The grocer was outside, sweeping his walkway, preparing to close for the day when he noticed the boy rush out of the store, carrying a full sack, his eyes darting. The grocer tightened his grip on the broom. He recognized the boy as the one who stole from him last week.

The boy leaped onto his bike, glancing backward, unaware that he headed straight at the grocer. He turned forward too late; the grocer was upon him, swinging the broom like a baseball bat, striking his face. The boy fell backwards. His head thudded on concrete.

The bicycle lay mangled, the rear wheel spinning. A pool of blood formed at the boy’s head. Groceries lay scattered across the lot. The wheel whined to a stop. Nothing more moved.

2   This is well done too. This one is harder, and you’ve made good choices.

“Gray doesn’t look good on you,” Jennie’s soon-to-be, ex mother-in-law proclaimed from the back seat.

 She (You might use either Jennie or ex-mother-in-law for the pronoun here; it’s not clear as is unless you think about it. When you’re revising, look for pronouns with unclear antecedents. Then upgrade, even if your sense is that using a proper name will clutter the sentence. Readers will instinctively register unclear pronouns.) rolled her eyes. She wouldn’t have to listen to Fran’s crap much longer. It galled her (Jennie) that she still had to put up with it (clarify), but she needed a ride to the doctor and Fran always seemed to be a part of the package wherever Bob was concerned. This sentence also has a lot of pronouns and would be better using names—the first “her” needs to be “Jennie,” I think. And maybe the “it” clarified. If you do this, it will shift the point of view to the narrator, and move it a shade away from character, but I think the clarity is the advantage.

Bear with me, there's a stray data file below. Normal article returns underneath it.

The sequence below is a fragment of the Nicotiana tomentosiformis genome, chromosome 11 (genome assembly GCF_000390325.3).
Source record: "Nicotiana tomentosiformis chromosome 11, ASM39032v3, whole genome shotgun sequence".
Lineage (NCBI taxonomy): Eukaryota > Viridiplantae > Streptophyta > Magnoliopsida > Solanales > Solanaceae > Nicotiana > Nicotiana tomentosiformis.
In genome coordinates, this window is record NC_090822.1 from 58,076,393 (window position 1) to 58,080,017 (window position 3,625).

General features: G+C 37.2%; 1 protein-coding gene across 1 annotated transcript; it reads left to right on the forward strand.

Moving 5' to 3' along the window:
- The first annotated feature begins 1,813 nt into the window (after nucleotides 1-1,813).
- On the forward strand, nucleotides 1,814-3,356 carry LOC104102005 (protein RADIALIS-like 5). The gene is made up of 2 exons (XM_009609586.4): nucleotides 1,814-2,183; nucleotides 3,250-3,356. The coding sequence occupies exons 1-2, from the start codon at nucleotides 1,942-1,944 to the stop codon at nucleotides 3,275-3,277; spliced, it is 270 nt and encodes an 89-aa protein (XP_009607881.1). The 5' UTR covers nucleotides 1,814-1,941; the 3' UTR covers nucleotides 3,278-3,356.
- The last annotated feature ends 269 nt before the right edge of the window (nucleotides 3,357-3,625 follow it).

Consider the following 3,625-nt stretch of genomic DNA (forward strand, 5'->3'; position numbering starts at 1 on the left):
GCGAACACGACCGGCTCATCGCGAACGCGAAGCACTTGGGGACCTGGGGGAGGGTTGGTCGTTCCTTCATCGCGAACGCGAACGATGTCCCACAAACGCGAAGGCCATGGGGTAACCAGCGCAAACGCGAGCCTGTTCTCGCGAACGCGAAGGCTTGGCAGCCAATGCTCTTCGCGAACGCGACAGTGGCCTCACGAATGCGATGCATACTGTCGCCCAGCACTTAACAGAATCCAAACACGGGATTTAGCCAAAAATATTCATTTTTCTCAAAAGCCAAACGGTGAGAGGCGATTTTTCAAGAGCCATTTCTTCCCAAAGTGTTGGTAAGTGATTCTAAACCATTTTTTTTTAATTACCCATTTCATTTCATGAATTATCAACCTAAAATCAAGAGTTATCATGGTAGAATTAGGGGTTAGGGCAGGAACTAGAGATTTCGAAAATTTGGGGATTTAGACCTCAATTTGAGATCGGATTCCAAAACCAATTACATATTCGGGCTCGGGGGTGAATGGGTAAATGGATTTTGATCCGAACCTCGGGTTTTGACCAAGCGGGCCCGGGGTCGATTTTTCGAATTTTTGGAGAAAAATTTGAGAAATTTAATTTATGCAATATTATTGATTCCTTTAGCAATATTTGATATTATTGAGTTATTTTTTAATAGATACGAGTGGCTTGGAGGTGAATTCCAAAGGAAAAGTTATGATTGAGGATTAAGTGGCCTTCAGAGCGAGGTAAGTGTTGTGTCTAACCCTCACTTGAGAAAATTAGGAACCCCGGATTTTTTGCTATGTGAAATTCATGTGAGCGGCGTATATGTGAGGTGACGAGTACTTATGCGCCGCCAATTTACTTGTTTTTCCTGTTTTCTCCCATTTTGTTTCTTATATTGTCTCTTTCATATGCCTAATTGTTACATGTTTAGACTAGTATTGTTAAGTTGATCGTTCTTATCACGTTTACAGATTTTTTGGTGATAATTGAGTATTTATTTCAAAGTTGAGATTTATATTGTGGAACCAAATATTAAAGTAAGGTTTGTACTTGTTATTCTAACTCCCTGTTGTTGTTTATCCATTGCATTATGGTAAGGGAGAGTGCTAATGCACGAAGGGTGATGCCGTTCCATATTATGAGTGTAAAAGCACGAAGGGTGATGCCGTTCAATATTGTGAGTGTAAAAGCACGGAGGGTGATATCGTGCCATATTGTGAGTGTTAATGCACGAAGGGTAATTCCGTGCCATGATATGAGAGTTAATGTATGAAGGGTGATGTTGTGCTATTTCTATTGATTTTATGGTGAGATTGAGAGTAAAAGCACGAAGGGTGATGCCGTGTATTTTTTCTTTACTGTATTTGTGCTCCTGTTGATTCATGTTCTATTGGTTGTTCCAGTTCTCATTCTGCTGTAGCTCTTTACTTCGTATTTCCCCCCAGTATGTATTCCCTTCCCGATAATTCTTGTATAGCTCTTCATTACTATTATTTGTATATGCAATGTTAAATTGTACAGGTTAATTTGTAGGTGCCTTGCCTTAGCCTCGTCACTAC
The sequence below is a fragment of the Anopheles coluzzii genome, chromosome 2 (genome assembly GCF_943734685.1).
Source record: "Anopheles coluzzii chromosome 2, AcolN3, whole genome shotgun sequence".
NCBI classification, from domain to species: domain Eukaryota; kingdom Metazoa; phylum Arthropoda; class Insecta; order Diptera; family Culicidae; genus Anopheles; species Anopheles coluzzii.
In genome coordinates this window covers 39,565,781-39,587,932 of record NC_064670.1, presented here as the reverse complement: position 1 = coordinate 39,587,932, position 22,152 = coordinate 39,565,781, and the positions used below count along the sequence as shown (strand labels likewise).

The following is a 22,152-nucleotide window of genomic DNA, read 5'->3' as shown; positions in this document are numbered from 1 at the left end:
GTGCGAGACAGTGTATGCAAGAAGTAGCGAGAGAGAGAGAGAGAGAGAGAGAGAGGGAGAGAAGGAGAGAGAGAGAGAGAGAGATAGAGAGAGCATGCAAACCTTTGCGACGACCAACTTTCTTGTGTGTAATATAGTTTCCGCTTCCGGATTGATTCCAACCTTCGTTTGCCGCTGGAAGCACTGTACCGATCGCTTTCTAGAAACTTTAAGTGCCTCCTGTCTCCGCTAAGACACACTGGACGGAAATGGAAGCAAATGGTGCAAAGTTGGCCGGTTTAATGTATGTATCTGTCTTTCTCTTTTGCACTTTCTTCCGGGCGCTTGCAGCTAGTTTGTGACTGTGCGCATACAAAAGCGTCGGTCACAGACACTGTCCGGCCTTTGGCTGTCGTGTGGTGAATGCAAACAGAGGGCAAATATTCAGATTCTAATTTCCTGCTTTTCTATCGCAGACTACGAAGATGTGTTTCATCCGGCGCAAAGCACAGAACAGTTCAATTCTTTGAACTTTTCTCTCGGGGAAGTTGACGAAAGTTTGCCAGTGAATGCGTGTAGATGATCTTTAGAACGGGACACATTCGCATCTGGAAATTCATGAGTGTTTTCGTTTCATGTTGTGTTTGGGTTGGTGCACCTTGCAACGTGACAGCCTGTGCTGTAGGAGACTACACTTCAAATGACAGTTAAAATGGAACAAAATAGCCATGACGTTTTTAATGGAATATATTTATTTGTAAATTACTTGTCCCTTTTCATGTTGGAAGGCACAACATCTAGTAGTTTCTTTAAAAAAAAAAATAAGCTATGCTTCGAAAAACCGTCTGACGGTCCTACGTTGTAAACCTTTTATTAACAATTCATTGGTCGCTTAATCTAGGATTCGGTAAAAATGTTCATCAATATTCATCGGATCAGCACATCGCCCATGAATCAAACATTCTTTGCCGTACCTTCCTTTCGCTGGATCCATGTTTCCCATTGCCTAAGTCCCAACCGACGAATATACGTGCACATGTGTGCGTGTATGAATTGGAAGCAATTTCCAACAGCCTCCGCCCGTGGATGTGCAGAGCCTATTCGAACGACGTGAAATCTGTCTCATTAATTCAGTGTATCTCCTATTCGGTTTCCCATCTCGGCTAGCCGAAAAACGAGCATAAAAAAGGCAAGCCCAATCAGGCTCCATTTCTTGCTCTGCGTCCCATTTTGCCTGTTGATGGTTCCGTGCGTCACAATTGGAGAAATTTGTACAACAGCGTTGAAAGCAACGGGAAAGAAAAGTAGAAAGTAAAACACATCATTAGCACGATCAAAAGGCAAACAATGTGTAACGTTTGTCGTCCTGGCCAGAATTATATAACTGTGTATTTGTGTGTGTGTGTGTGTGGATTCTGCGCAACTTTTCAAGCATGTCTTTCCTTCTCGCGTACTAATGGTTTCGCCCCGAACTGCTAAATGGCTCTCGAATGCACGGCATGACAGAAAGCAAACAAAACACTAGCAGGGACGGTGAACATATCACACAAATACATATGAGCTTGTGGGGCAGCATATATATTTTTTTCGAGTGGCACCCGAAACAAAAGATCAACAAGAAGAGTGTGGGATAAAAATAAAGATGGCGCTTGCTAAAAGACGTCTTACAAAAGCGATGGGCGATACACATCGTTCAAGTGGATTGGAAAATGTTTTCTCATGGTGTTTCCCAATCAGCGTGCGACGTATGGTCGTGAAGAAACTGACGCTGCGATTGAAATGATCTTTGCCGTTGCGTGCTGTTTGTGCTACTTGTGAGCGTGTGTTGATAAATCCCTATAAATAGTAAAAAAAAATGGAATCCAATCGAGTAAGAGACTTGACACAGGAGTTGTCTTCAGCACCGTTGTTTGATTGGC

She was pregnant, the result of an ill-conceived affair, but she planned to raise the baby alone. When Bob left, at her request, he told her she would change her mind. She was afraid he might be right. Some days her resolve weakened, but dealing with Fran made her see things clearly again.

“Take the back road. It’s faster during rush hour,” Fran prattled.

Bob adjusted his side-view mirror for a third time (Yes!). He made a right turn, too sharply, jumping the curb.

“Oh.” Jennie cradled her belly with both hands. “Be careful.”

“Careful with you’re driving Bobby.” Fran leaned forward between the front seats, her fat head jutting out between them. “Don’t stir the baby.”

“Sorry. I’m just a little upset, here,” Bob said. The car lurched forward.

Jenny looked away (excellent—keeping visual images in action) from them, as if the site of the Starbuck’s store on the corner held a fascinating interest.

Fran reached for her purse and for a bottle of pills and a can of Pepsi.

“You make me nervous,” Fran said to her son. She snapped the can and popped two blue pills into her mouth, and then wiped it with her sleeve. “You should take a few of these. They’ll calm you down.”

“I don’t want any of your pills, mother.”

“Take these.” Fran wrapped her hand around his head, forcing the pills into his mouth. He jerked. The car veered to the right, heading straight toward a parked truck. He broke free of his mother’s grip and slammed the brakes. The car screeched to a stop. Fran flew forward toward the windshield but Bob extended his arms and caught her before his arms slammed into the steering wheel. “I caught her like a football,” he thought. (You might use italics for direct thought. I caught her like a football, he thought.) This is different than narrator revealing character thought, and the difference is more easily detected, in my thinking, by italic use. It helps ease comprehension for the most part. He pushed her back into the back. Stunned, she whimpered like a child.

The seat restraint saved Jennie but squeezed against her stomach. She ripped the belt loose. “Dammit! If anything happened to this baby, I’ll kill you.” She slammed out of the car.

“Where are you going?” Bob asked.

“I’ll call a taxi.” She backed away, from the car. Her eyes glowed with liberation. Bob started out of the car after her, afraid, now, that she would leave him forever.

“Bobby, don’t leave me,” Fran whined from the back seat.

Bob paused at the side of the car. With his eyes on Jennie, he dropped the keys on the seat. “Drive yourself home, mama. I’m going with Jennie.” Yes.

Perfect! You got the idea and then some. As you use this skill for your stories, note how the intensity increases, emotional valences are higher, and the pacing is moving right along. What you’ve created, as you probably know, is difficult to maintain at this level for many pages. The reader is immediately appreciates this energy, but will respond to less intensity as relief. The idea is to vary story intensity—Shakespeare is probably a good example, especially in the histories and the tragedies. Variable intensity from time to time emphasizes the value of the high-intensity scenes.

Thanks for the submission. All the best,

Bill Coles